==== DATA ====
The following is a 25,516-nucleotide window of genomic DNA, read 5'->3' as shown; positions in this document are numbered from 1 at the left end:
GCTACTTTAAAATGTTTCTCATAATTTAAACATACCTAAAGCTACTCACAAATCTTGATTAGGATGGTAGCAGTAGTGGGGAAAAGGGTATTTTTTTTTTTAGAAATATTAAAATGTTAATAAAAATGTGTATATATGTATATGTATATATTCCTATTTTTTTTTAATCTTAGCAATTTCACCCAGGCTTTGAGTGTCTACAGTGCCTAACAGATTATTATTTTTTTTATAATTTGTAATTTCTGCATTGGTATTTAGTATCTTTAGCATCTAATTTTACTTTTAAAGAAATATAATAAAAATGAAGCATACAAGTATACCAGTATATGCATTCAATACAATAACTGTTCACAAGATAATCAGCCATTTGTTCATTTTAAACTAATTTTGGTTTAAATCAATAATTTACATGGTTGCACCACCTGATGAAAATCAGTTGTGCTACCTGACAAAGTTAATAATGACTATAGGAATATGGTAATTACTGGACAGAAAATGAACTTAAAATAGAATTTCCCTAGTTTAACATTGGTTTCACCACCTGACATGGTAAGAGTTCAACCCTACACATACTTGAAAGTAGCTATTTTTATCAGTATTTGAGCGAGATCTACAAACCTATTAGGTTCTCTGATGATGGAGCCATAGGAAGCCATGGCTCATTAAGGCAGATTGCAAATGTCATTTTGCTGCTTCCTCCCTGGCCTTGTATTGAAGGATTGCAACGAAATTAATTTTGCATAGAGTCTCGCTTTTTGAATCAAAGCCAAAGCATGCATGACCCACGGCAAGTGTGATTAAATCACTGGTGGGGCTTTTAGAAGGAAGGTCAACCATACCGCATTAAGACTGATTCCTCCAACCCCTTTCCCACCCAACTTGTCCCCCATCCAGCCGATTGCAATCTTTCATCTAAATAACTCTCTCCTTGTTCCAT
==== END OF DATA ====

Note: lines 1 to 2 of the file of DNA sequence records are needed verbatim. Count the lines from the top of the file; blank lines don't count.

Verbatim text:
The following is a 25,516-nucleotide window of genomic DNA, read 5'->3' as shown; positions in this document are numbered from 1 at the left end:
GCTACTTTAAAATGTTTCTCATAATTTAAACATACCTAAAGCTACTCACAAATCTTGATTAGGATGGTAGCAGTAGTGGGGAAAAGGGTATTTTTTTTTTTAGAAATATTAAAATGTTAATAAAAATGTGTATATATGTATATGTATATATTCCTATTTTTTTTTAATCTTAGCAATTTCACCCAGGCTTTGAGTGTCTACAGTGCCTAACAGATTATTATTTTTTTTATAATTTGTAATTTCTGCATTGGTATTTAGTATCTTTAGCATCTAATTTTACTTTTAAAGAAATATAATAAAAATGAAGCATACAAGTATACCAGTATATGCATTCAATACAATAACTGTTCACAAGATAATCAGCCATTTGTTCATTTTAAACTAATTTTGGTTTAAATCAATAATTTACATGGTTGCACCACCTGATGAAAATCAGTTGTGCTACCTGACAAAGTTAATAATGACTATAGGAATATGGTAATTACTGGACAGAAAATGAACTTAAAATAGAATTTCCCTAGTTTAACATTGGTTTCACCACCTGACATGGTAAGAGTTCAACCCTACACATACTTGAAAGTAGCTATTTTTATCAGTATTTGAGCGAGATCTACAAACCTATTAGGTTCTCTGATGATGGAGCCATAGGAAGCCATGGCTCATTAAGGCAGATTGCAAATGTCATTTTGCTGCTTCCTCCCTGGCCTTGTATTGAAGGATTGCAACGAAATTAATTTTGCATAGAGTCTCGCTTTTTGAATCAAAGCCAAAGCATGCATGACCCACGGCAAGTGTGATTAAATCACTGGTGGGGCTTTTAGAAGGAAGGTCAACCATACCGCATTAAGACTGATTCCTCCAACCCCTTTCCCACCCAACTTGTCCCCCATCCAGCCGATTGCAATCTTTCATCTAAATAACTCTCTCCTTGTTCCAT